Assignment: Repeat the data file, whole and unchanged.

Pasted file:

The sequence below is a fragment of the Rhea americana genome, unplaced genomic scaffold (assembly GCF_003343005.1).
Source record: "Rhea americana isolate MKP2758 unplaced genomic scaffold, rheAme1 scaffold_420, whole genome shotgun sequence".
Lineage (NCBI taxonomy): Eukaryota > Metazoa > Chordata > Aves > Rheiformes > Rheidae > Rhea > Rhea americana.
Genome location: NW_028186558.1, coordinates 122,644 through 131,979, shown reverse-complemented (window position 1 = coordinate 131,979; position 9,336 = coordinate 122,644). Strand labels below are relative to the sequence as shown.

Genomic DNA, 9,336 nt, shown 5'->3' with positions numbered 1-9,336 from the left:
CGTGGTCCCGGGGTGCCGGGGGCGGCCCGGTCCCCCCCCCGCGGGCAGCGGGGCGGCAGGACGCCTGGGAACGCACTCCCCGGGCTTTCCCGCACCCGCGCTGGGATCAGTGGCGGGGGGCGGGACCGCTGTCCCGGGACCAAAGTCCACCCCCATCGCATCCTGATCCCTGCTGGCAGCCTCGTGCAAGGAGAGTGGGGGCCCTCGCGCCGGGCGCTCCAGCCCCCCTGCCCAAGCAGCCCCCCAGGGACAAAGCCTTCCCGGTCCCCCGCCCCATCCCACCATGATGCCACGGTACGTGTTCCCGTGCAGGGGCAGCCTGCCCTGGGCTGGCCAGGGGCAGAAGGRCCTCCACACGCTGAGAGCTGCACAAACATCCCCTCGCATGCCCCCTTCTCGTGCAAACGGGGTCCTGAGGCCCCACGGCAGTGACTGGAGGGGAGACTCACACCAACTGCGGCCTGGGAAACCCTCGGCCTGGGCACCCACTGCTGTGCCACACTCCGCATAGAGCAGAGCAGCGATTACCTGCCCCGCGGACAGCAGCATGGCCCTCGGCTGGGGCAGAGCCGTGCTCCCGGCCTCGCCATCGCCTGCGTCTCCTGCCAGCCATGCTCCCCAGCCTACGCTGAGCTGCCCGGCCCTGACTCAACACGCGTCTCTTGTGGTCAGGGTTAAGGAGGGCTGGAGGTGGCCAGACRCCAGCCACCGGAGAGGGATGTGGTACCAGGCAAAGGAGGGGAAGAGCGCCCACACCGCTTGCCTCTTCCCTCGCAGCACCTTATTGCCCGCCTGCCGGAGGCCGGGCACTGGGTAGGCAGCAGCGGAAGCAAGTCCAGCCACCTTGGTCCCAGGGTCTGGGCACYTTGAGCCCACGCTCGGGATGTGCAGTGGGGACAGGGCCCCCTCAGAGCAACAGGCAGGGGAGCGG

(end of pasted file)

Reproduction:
The sequence below is a fragment of the Rhea americana genome, unplaced genomic scaffold (assembly GCF_003343005.1).
Source record: "Rhea americana isolate MKP2758 unplaced genomic scaffold, rheAme1 scaffold_420, whole genome shotgun sequence".
Lineage (NCBI taxonomy): Eukaryota > Metazoa > Chordata > Aves > Rheiformes > Rheidae > Rhea > Rhea americana.
Genome location: NW_028186558.1, coordinates 122,644 through 131,979, shown reverse-complemented (window position 1 = coordinate 131,979; position 9,336 = coordinate 122,644). Strand labels below are relative to the sequence as shown.

Genomic DNA, 9,336 nt, shown 5'->3' with positions numbered 1-9,336 from the left:
CGTGGTCCCGGGGTGCCGGGGGCGGCCCGGTCCCCCCCCCGCGGGCAGCGGGGCGGCAGGACGCCTGGGAACGCACTCCCCGGGCTTTCCCGCACCCGCGCTGGGATCAGTGGCGGGGGGCGGGACCGCTGTCCCGGGACCAAAGTCCACCCCCATCGCATCCTGATCCCTGCTGGCAGCCTCGTGCAAGGAGAGTGGGGGCCCTCGCGCCGGGCGCTCCAGCCCCCCTGCCCAAGCAGCCCCCCAGGGACAAAGCCTTCCCGGTCCCCCGCCCCATCCCACCATGATGCCACGGTACGTGTTCCCGTGCAGGGGCAGCCTGCCCTGGGCTGGCCAGGGGCAGAAGGRCCTCCACACGCTGAGAGCTGCACAAACATCCCCTCGCATGCCCCCTTCTCGTGCAAACGGGGTCCTGAGGCCCCACGGCAGTGACTGGAGGGGAGACTCACACCAACTGCGGCCTGGGAAACCCTCGGCCTGGGCACCCACTGCTGTGCCACACTCCGCATAGAGCAGAGCAGCGATTACCTGCCCCGCGGACAGCAGCATGGCCCTCGGCTGGGGCAGAGCCGTGCTCCCGGCCTCGCCATCGCCTGCGTCTCCTGCCAGCCATGCTCCCCAGCCTACGCTGAGCTGCCCGGCCCTGACTCAACACGCGTCTCTTGTGGTCAGGGTTAAGGAGGGCTGGAGGTGGCCAGACRCCAGCCACCGGAGAGGGATGTGGTACCAGGCAAAGGAGGGGAAGAGCGCCCACACCGCTTGCCTCTTCCCTCGCAGCACCTTATTGCCCGCCTGCCGGAGGCCGGGCACTGGGTAGGCAGCAGCGGAAGCAAGTCCAGCCACCTTGGTCCCAGGGTCTGGGCACYTTGAGCCCACGCTCGGGATGTGCAGTGGGGACAGGGCCCCCTCAGAGCAACAGGCAGGGGAGCGG